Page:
ORIGINAL RESEARCH article
Icariin Prevents Extracellular Matrix Accumulation and Ameliorates Experimental Diabetic Kidney Disease by Inhibiting Oxidative Stress via GPER Mediated p62-Dependent Keap1 Degradation and Nrf2 Activation
- School of Basic Medicine and Clinical Pharmacy, China Pharmaceutical University, Nanjing, China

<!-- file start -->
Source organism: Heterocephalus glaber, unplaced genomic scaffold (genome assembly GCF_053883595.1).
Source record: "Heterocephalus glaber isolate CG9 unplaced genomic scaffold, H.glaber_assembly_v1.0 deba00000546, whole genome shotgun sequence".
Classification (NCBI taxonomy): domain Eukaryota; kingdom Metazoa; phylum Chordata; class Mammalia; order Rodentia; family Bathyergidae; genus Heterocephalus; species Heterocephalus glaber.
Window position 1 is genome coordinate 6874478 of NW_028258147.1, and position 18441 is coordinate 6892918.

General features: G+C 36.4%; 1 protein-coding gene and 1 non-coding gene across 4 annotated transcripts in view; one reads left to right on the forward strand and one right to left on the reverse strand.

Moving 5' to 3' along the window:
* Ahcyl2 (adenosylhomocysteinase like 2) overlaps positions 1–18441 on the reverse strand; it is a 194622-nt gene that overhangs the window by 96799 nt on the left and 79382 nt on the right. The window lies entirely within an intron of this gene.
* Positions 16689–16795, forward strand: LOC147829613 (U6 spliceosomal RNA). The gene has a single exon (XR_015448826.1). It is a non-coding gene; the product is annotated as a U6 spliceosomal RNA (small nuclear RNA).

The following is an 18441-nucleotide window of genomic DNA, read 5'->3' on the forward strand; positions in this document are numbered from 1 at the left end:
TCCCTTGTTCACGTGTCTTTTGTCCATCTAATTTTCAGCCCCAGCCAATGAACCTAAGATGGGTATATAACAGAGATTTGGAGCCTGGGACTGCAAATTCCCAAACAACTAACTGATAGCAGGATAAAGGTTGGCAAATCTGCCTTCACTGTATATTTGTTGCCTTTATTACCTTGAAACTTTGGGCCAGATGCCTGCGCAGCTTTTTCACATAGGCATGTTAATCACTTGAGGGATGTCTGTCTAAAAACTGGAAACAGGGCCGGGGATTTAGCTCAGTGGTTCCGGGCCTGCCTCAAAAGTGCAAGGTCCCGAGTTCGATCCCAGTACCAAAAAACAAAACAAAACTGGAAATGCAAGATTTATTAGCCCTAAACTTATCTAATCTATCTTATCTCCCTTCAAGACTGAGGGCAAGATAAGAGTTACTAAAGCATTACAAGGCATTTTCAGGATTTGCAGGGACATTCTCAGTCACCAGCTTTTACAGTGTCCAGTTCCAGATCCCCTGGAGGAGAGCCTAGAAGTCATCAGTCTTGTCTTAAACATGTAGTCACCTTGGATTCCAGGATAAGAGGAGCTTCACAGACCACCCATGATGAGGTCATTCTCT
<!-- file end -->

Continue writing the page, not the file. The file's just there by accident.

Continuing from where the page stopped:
The present study aimed to determine whether icariin could attenuate type 1 diabetic nephropathy (T1DN) induced by streptozotocin (STZ) after 4 weeks or not. Therefore, its therapeutic effect on diabetic kidney disease was investigated in view of reactive oxygen (ROS) and extracellular matrix (ECM) generation in human glomerular mesangial cells under high glucose. To establish the participation and the key role of GPER and Nrf2 in ECM deposition, a combination of G15 (antagonist of GPER) or siGPER and siNrf2 were performed, respectively. The results showed that T1DN can be significantly inhibited by oral icariin, evidenced by improvement of 24 h urinary volume, 24 h proteinuria, microalbuminuria, and histopathological changes of kidney. Icariin decreased the levels of intracellular superoxide anion, impeded the generation of fibronectin and increased the expression and activity of antioxidant enzymes in the human glomerular mesangial cells treated with high glucose. It acted as a GPER activator, increased dissociation of Nrf2/Keap1 complexes, combination of Keap1/p62 complexes, Nrf2 translocation to nuclear, Nrf2/ARE DNA binding activity, and ARE luciferase reporter gene activity in glomerular mesangial cells. The Nrf2 inhibitor ML385 or siNrf2 obviously abolished extracellular matrix (ECM) generation inhibited by icariin. Furthermore, icariin-induced Nrf2 activation was mainly dependent on p62-mediated Keap1 degradation, which functions as an adaptor protein during autophagy. The GPER antagonist G15 and siGPER obviously abolished the above effects by icariin. Taken together, the present study demonstrated that the therapeutic effects of icariin on type 1 diabetic nephropathy in rats via GPER mediated p62-dependent Keap1 degradation and Nrf2 activation.